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Veteran investor Mark Mobius is explaining why bitcoin is rallying amid the Ukraine crisis

Mark Mobius explains why bitcoin is rallying amid the Ukraine crisis

March 2, 2022: -Veteran investor Mark Mobius said the latest rally in bitcoin can be attributed to Russians buying into the cryptocurrency.

“I would not be a buyer, but if I were a Russian, I would be a buyer,” Mobius told CNBC on Tuesday.

“I would say that’s the reason behind bitcoin has shown strength now because the Russians have a way of getting money out, getting their wealth out,” said Mobius, the founding partner of Mobius Capital Partners.

On Monday, Bitcoin prices surged 10% as sanctions were imposed on Russian institutions, which include banks, in response to the country’s invasion of Ukraine.

Since the invasion started on Thursday, transactions on centralized bitcoin exchanges in the Russian ruble and the Ukrainian hryvnia increased to their highest levels in months, according to crypto data company Kaiko.

Bitcoin was trading nearly $43,327 in the early hours of Tuesday morning Eastern Time.

The U.S. has responded to Moscow’s unprovoked attack on Ukraine with a few rounds of sanctions on Russian banks, its central bank, its sovereign debt, Vladimir Putin, and Foreign Minister Sergey Lavrov.

Over the weekend, the U.S., European allies, and Canada agreed to cut off vital Russian banks from the interbank messaging system, SWIFT, connecting over 11,000 banks and financial institutions in over 200 countries and territories.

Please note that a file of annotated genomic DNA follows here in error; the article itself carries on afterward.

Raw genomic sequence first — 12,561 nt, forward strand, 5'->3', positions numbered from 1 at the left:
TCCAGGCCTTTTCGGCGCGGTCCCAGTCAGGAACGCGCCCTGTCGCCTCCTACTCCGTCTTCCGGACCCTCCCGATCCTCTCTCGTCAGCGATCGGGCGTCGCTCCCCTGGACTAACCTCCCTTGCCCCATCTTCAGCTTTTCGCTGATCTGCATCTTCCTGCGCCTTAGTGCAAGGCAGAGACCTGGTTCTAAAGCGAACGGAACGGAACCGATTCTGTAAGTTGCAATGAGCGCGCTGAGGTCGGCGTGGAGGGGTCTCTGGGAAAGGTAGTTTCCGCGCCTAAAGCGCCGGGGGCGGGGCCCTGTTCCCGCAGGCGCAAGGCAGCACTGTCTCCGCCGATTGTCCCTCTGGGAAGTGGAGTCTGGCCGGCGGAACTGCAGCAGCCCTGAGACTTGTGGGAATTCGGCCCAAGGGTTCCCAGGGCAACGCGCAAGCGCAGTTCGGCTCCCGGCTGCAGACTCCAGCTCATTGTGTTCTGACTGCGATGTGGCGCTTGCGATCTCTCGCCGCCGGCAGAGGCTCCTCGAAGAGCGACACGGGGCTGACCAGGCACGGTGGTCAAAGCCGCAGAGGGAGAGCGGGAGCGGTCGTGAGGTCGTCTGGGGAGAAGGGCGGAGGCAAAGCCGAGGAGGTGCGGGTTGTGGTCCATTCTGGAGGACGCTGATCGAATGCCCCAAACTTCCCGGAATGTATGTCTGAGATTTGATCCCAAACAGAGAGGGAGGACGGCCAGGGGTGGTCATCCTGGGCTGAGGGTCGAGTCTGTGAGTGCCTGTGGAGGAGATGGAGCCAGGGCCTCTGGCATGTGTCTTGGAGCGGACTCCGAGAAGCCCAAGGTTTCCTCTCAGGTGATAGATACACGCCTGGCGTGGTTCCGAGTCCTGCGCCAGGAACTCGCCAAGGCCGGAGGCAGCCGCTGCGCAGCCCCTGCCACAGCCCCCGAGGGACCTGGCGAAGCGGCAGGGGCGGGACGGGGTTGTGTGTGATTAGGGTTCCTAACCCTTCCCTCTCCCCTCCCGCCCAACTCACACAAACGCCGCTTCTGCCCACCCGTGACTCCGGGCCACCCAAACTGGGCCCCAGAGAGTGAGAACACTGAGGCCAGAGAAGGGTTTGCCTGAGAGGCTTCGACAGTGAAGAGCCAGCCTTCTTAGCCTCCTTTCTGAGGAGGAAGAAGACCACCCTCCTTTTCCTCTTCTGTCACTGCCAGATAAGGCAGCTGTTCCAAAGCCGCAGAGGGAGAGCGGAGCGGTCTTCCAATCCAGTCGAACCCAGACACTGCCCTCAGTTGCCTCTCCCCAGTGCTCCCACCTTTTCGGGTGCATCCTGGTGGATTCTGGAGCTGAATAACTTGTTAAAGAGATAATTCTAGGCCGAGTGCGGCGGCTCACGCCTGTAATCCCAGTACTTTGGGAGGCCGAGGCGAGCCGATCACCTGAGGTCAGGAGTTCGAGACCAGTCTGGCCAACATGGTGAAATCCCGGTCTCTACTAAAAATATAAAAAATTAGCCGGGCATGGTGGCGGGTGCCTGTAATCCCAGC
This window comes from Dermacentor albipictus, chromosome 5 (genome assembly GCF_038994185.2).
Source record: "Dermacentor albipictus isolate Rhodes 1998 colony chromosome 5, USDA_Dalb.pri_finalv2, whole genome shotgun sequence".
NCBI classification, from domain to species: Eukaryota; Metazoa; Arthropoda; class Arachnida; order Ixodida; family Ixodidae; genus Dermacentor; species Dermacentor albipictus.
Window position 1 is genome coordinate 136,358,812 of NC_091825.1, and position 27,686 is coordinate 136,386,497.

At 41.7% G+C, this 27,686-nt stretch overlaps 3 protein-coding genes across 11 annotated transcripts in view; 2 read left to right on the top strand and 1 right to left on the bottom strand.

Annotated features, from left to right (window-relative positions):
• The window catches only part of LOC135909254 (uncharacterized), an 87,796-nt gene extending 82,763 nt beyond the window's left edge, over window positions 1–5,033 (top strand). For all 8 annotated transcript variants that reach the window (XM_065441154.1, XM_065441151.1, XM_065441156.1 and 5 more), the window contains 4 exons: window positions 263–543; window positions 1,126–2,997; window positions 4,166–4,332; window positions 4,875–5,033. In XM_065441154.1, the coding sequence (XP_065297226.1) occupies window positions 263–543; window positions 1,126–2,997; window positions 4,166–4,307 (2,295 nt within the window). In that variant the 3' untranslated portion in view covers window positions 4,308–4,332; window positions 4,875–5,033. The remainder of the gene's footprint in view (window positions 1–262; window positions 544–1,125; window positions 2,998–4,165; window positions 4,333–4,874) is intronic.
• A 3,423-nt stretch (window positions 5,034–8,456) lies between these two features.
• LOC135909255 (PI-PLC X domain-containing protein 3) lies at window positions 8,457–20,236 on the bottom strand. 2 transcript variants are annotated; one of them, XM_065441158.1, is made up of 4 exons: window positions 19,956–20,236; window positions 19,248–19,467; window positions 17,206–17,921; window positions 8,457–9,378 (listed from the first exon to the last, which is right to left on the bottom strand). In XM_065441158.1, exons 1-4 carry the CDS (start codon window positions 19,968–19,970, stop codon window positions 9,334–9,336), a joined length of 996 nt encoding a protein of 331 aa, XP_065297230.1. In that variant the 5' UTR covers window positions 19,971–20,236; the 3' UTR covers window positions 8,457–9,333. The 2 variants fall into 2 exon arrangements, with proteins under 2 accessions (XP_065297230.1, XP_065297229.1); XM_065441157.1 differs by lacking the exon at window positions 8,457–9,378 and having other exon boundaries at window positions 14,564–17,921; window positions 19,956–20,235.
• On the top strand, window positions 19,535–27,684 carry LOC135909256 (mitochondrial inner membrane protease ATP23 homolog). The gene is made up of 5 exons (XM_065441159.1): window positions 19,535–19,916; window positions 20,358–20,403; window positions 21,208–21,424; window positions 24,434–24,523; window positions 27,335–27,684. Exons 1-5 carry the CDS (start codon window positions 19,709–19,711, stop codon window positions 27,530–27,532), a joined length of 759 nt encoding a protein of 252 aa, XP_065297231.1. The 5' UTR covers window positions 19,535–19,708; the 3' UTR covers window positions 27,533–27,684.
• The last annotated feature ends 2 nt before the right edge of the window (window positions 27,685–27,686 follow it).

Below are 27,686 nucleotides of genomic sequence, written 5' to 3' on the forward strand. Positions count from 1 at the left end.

The White House is pursuing the personal wealth of Russian billionaires, recently announcing the creation of a task force that will target their lucrative assets, which includes yachts and mansions.

If not for bitcoin, Mobius said, the Russians would be “really in trouble with all the closures of the different avenues for them to transfer money out.”

Ari Redbord of blockchain intelligence company TRM Labs told CNBC on Tuesday that Russia will turn to cryptocurrencies in an attempt to evade sanctions.

Although, crypto can’t be used “on the scale that would come anywhere near for solving the sanctions problem,” said Redbord, the head of legal and government affairs at the firm.

“There’s just not the liquidity there to make a dent in terms of what Russia is facing right now,” he said.

Redbord said most of the liquidity is at large crypto exchanges with “robust compliance controls” to monitor transactions that would file suspicious activity reports.

“Gold is a place to be, as I’ve mentioned for a long, long time; it’s essential to have some physical gold,” he said.

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